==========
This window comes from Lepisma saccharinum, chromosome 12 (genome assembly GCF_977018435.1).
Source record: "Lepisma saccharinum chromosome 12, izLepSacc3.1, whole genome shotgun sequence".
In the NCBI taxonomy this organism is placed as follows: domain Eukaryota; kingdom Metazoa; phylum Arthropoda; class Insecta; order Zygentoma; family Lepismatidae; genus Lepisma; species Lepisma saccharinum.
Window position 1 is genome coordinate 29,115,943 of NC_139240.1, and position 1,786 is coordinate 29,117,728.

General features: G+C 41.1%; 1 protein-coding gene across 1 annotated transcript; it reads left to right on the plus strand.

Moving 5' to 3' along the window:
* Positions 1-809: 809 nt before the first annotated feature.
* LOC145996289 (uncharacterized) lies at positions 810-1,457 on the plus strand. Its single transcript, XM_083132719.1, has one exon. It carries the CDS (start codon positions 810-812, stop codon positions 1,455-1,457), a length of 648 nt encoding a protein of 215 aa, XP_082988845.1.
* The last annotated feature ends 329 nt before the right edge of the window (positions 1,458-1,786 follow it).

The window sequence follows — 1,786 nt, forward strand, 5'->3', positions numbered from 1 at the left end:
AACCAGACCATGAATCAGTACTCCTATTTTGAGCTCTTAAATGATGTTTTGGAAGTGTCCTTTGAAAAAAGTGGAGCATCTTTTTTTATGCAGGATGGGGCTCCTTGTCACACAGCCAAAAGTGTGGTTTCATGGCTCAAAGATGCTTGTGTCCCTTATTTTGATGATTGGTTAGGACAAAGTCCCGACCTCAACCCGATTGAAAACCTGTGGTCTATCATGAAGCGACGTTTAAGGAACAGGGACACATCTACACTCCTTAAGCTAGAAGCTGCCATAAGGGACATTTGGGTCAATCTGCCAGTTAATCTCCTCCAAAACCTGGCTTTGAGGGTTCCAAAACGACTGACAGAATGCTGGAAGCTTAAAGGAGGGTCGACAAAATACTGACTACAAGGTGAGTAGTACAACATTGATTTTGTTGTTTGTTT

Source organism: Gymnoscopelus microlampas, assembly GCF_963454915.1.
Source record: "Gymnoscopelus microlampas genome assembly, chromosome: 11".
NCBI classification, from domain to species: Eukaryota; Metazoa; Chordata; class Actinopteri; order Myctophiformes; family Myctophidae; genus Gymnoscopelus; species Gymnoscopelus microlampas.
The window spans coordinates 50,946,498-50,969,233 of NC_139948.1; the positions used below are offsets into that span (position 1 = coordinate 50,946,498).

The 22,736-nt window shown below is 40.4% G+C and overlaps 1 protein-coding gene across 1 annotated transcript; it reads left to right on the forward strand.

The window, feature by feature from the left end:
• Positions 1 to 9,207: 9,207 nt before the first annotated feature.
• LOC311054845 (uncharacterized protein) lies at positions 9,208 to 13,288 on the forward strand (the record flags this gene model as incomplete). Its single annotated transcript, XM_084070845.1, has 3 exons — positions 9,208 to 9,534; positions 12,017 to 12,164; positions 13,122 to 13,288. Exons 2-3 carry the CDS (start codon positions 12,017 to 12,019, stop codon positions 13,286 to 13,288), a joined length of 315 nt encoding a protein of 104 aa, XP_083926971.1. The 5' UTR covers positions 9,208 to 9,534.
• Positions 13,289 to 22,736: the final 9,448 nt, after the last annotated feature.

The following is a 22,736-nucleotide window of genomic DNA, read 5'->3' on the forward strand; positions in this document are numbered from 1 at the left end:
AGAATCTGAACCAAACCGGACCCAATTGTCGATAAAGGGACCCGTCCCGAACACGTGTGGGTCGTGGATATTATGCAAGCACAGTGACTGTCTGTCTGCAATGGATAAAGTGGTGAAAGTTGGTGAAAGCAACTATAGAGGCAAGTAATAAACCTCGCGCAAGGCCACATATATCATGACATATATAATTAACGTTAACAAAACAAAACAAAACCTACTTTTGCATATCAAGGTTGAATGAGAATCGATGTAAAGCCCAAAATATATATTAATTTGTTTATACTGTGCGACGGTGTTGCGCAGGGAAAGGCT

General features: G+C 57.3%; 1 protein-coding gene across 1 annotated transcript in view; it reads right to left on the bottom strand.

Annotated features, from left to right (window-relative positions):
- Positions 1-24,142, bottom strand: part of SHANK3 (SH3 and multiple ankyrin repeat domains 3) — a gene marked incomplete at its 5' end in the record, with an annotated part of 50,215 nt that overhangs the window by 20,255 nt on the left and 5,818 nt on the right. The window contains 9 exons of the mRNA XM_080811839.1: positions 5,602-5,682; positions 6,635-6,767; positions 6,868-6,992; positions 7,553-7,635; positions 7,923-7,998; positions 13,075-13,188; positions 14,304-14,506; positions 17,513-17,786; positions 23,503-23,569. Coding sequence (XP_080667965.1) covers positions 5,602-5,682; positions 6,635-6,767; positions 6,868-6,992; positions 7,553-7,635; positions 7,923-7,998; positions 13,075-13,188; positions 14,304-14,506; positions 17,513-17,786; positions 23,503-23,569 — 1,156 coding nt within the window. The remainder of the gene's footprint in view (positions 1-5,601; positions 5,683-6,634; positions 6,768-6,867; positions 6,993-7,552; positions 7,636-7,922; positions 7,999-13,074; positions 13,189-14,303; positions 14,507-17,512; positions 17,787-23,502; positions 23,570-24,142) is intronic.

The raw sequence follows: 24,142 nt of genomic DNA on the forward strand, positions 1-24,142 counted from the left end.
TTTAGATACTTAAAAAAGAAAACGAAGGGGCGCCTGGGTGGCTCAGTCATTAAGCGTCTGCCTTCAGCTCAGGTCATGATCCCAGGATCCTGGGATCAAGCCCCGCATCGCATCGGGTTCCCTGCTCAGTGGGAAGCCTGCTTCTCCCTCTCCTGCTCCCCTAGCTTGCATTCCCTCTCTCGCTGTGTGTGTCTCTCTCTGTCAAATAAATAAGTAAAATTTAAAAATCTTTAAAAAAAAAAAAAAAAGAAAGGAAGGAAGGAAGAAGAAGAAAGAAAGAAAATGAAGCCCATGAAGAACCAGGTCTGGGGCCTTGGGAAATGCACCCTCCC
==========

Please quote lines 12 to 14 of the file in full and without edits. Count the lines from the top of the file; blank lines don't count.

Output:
Source organism: Gymnoscopelus microlampas, assembly GCF_963454915.1.
Source record: "Gymnoscopelus microlampas genome assembly, chromosome: 11".
NCBI classification, from domain to species: Eukaryota; Metazoa; Chordata; class Actinopteri; order Myctophiformes; family Myctophidae; genus Gymnoscopelus; species Gymnoscopelus microlampas.